UPDATE x2: Thanks also to Glenn Reynolds for linking to this! There’s nothing like having thousands of people reading one of your more obnoxious posts to make you think: hmm, maybe my wife is right — maybe I should tone it down.

Anyway, I hope you all enjoy the site.

Onion: Bush Implores Iraqi Insurgents to Stop “Bringing It On”

Filed under: Humor — Patterico @ 8:03 pm

From the Onion:

Bush To Iraqi Militants: ‘Please Stop Bringing It On’

WASHINGTON, DC—In an internationally televised statement Monday, President Bush modified a July 2003 challenge to Iraqi militants attacking U.S. forces. “Terrorists, Saddam loyalists, and anti-American insurgents: Please stop bringing it on now,” Bush said at a Monday press conference. “Nine months and 500 U.S. casualties ago, I may have invited y’all to bring it on, but as of today, I formally rescind that statement. I would officially like for you to step back.” The president added that the “it” Iraqis should stop bringing includes gunfire, bombings, grenade attacks, and suicide missions of all types.


Google Bait

Filed under: Blogging Matters — Patterico @ 4:44 pm

This is a mindless Google Bait post, which I recommend you not read.

Fallujah Residents Declare Victory

Filed under: War — Patterico @ 4:30 pm

I am not reassured by this Washington Post story.

UPDATE: Hindrocket at Power Line has a similar view.

Discussion on Ted Koppel at PressThink

Filed under: Media Bias — Patterico @ 4:14 pm

There is an interesting discussion going on at Jay Rosen’s fine blog PressThink, in comments to the post Of course Ted Koppel Was Making a Political Statement. So What?.

Smoking Ban on Beaches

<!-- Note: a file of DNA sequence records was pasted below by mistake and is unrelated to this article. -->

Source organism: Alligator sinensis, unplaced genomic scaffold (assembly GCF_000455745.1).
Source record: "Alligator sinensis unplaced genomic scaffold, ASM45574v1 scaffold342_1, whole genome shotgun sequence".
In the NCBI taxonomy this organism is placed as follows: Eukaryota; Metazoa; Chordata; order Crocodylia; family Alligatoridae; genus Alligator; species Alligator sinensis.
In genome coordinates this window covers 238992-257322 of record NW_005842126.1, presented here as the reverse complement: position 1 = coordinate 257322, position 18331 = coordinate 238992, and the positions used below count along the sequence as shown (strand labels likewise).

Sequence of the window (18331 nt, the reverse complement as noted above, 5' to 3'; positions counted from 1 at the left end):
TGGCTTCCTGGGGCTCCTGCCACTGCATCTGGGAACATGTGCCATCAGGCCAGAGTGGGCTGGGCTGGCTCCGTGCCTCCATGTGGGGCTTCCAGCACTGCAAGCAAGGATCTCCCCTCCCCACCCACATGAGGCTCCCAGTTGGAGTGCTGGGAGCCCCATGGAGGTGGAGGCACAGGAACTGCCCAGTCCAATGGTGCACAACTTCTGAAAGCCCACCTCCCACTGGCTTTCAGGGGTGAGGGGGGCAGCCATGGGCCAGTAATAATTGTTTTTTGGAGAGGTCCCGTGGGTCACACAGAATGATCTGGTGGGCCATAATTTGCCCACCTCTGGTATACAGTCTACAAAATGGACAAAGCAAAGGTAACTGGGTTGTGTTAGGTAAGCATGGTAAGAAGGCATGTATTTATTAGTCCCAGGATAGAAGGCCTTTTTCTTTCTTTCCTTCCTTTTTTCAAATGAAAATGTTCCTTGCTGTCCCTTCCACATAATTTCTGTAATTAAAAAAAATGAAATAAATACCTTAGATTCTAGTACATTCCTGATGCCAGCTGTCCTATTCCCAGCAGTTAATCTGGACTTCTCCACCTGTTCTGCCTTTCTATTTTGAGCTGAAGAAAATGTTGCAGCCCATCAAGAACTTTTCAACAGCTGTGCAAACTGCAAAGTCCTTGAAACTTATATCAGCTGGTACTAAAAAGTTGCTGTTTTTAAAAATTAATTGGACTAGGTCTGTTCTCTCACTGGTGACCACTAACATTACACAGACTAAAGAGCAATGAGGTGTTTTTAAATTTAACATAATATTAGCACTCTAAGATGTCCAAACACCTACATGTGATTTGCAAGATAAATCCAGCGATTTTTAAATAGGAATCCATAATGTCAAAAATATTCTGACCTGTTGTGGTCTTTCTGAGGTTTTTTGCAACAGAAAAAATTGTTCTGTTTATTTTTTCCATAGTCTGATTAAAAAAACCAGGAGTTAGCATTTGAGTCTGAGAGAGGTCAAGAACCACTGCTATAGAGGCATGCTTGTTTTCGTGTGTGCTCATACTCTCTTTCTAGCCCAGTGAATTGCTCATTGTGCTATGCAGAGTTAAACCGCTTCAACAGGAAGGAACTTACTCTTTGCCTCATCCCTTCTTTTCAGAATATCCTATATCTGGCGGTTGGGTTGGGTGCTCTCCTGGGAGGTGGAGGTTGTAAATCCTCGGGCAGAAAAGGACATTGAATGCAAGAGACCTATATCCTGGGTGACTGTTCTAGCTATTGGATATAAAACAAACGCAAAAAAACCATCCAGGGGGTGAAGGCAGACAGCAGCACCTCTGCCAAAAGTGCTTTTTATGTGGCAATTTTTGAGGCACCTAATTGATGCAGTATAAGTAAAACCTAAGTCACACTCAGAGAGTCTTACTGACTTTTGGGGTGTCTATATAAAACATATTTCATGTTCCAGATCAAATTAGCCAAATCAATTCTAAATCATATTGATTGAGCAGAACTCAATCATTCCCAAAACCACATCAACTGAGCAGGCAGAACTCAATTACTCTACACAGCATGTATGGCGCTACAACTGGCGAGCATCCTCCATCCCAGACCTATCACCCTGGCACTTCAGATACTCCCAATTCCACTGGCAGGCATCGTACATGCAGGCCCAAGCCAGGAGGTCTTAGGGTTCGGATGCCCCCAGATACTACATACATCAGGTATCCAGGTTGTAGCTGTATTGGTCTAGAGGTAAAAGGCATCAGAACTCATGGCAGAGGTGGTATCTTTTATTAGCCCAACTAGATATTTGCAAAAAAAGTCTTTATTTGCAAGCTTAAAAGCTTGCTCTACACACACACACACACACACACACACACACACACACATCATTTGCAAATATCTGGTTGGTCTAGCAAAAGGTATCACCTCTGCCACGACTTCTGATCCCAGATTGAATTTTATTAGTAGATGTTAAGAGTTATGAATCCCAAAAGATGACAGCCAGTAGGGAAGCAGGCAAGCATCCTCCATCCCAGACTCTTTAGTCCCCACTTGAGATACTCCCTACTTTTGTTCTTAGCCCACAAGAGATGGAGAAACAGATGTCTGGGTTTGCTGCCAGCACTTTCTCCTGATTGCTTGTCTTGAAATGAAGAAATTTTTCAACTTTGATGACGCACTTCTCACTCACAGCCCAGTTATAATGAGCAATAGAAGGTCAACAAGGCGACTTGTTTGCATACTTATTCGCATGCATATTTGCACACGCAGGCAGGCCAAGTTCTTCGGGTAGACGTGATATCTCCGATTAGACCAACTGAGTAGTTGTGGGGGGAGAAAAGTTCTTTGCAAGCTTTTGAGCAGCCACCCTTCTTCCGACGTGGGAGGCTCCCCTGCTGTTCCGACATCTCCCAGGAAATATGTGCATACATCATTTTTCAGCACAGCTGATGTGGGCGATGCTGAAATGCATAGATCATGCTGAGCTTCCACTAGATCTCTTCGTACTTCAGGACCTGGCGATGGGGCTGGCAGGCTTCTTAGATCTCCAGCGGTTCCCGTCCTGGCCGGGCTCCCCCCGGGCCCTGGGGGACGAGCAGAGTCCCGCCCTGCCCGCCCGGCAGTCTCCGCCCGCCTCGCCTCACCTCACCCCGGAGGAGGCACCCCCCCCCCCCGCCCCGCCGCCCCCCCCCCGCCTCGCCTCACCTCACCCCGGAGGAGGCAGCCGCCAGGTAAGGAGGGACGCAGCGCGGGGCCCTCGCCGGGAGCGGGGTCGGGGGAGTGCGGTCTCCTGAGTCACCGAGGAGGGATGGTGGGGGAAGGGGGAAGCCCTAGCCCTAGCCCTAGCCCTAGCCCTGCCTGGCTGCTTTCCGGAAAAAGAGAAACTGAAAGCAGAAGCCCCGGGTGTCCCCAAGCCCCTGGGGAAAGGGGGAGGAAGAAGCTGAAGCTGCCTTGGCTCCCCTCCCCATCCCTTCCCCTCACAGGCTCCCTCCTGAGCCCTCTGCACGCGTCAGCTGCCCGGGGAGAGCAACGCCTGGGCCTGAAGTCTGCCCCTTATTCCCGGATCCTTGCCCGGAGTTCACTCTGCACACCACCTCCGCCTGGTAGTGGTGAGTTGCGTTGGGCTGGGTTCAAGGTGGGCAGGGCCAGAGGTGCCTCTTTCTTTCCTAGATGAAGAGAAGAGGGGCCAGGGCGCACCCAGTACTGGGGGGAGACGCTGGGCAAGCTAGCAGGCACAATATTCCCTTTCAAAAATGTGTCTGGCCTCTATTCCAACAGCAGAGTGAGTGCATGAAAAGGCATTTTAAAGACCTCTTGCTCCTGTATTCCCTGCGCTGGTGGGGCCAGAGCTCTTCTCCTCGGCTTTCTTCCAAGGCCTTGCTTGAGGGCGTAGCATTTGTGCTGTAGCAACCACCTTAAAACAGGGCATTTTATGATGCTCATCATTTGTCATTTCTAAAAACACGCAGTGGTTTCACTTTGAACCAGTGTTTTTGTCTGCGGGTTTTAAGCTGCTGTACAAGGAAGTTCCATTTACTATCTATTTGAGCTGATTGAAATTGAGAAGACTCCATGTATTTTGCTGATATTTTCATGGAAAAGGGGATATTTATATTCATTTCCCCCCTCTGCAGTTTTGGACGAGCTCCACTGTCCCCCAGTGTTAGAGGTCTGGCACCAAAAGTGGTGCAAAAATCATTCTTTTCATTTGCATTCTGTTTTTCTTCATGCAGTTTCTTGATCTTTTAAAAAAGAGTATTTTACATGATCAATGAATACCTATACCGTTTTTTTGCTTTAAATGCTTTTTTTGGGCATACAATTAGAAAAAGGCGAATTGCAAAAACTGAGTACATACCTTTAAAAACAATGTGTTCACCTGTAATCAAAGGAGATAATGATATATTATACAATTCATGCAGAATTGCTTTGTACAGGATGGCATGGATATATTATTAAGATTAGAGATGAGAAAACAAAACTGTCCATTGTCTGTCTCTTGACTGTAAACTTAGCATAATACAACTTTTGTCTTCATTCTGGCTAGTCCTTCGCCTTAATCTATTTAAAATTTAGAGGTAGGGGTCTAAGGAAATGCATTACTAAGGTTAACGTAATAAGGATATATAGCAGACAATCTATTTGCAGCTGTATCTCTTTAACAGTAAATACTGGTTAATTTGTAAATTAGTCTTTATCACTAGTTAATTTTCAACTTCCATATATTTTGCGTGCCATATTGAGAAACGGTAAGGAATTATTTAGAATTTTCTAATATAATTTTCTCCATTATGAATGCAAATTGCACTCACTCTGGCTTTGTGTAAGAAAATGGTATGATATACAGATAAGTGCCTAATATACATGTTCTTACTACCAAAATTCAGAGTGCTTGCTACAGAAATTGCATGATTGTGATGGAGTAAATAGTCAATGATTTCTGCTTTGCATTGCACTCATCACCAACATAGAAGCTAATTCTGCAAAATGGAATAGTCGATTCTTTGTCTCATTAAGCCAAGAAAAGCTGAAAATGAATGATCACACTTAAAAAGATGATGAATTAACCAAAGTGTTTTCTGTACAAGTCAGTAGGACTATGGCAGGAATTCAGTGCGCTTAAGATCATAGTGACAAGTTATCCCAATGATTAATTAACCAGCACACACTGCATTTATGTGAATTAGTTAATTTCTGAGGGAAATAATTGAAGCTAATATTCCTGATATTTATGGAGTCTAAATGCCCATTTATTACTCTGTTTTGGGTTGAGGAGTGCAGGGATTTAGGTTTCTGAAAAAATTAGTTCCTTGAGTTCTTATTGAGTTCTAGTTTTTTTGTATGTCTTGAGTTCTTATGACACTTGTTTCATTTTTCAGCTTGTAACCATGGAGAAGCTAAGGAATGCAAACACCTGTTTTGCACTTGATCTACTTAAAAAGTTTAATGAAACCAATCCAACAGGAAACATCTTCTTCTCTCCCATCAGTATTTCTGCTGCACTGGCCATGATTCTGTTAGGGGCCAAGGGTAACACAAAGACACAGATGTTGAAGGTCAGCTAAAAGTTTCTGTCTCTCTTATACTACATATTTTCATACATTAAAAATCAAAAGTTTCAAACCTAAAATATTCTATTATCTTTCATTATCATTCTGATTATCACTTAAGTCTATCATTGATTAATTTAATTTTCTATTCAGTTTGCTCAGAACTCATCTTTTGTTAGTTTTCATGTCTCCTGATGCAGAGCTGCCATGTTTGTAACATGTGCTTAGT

Filed under: Current Events — Patterico @ 1:57 pm

Yesterday, I heard a local conservative radio personality complaining about the L.A. City Council’s decision to ban smoking on the beaches.

What’s the big deal? Alcohol is already banned on the beaches. I am more annoyed when cigarette smoke is belched in my face while I am sunbathing (this has happened to me) than by the possibility that people might drink at the beach.

I assume that anyone who is distraught by this ban is equally outraged by the alcohol ban. Right?

A Telling Set of Quotation Marks

Filed under: Media Bias — Patterico @ 10:14 am

It is not surprising that the New York Times editorial page used by the Seattle Post-Intelligencer the other day around the word “hero” as used to describe Pat Tillman.)

The use of quotation marks in this context illustrates the paper’s need to distance itself from the description. The quotes say, at a minimum: “We don’t necessarily agree with this characterization.” If Hyman’s stories are truly positive, why the need for quotation marks?

You have to understand: in the eyes of the editors at the New York Times, there are no truly positive stories coming from Iraq — at least none that are newsworthy. (They are not alone in this feeling.) That’s why you rarely (if ever) see positive Iraq stories on the front page of the Times. And that’s why any description of positive stories from Iraq comes with a cautionary set of quotation marks.

The Big Picture on Kerry

Filed under: 2004 Election — Patterico @ 9:49 am

Vik Rubenfeld at The Big Picture has a Comments Off on The Big Picture on Kerry